Meanwhile, her second strategy is to focus on environments. In this case, her subjects are: oceans, which are gradually becoming more acidic as they absorb the carbon humans generate through burning fossil fuels; and rain forests, which are losing species because of global warming.
Finally, Kolbert examines the attempt by scientists to preserve species that are on the verge of extinction. Here, she visits a frozen zoo, where cells of threatened species are preserved in cryogenic fluid and thereby kept viable. And she discusses actual zoos that have breeding programs for rare animals.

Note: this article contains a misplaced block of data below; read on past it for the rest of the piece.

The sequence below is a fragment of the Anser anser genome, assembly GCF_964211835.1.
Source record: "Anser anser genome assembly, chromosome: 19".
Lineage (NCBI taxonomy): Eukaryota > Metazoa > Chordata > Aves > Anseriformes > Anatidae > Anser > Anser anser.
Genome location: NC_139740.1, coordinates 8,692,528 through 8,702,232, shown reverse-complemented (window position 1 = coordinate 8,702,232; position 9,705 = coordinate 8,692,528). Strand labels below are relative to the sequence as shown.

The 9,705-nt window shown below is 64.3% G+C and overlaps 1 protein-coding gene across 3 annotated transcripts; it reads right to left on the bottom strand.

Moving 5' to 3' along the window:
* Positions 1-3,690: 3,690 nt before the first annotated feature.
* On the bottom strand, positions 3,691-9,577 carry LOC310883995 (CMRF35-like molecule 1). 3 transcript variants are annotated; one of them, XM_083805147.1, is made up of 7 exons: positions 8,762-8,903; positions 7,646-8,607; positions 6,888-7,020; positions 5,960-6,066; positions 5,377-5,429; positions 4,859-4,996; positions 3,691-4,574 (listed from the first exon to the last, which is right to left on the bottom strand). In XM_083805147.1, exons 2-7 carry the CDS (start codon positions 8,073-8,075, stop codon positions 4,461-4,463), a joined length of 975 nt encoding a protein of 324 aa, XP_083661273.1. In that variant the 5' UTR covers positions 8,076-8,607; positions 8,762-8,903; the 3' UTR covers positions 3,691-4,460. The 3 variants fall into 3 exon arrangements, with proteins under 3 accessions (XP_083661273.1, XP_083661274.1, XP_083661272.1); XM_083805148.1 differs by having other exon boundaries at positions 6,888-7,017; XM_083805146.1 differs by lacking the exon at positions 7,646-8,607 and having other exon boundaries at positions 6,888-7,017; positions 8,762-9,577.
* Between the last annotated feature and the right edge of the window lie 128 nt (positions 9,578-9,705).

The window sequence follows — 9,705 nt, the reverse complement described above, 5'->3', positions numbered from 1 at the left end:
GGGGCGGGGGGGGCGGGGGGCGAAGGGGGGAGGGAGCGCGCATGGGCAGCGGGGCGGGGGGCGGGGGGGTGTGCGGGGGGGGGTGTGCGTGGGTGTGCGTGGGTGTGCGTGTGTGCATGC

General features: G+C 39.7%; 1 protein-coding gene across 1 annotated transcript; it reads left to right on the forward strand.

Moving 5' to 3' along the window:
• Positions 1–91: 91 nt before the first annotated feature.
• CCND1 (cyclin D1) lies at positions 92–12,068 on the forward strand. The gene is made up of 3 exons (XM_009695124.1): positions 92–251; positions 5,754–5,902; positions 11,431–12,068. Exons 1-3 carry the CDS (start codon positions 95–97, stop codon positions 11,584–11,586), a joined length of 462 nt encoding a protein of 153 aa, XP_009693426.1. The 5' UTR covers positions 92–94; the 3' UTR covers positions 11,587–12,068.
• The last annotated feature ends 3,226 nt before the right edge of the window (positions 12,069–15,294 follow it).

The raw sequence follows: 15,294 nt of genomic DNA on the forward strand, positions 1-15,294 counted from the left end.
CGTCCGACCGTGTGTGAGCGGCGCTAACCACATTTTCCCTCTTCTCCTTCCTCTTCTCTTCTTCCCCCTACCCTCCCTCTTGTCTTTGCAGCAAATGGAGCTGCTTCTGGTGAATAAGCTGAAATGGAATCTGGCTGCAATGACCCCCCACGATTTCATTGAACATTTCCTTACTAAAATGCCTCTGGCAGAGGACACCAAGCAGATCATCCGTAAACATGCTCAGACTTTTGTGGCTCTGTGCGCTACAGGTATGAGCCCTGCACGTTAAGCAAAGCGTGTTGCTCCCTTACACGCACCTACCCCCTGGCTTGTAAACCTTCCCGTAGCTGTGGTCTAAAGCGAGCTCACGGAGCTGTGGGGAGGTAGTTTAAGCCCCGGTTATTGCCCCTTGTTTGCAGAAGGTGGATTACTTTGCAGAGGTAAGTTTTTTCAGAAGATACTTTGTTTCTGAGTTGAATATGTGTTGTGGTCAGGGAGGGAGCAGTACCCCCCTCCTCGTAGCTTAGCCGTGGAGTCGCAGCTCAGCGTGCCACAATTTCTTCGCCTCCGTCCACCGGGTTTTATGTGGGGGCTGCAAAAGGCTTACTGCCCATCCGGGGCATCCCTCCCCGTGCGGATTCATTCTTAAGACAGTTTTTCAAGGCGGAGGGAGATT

The blurbs on my edition of TSE observe that this book is “arresting, riveting, and powerful”. And they describe Kolbert’s writing as “masterful, surprisingly breezy, and engrossing.” All this is true and she gets the final word. “Today, amphibians enjoy the dubious distinction of being the world’s most endangered class of animals… But extinction rates among many other groups are approaching amphibian levels. It is estimated that one-third of all reef-building corals, a third of all fresh-water mollusks, a third of sharks and rays, a quarter of all mammals, a fifth of all reptiles, and a sixth of all birds are headed toward oblivion… If you know how to look, you can probably find signs of the current extinction event in your own backyard.”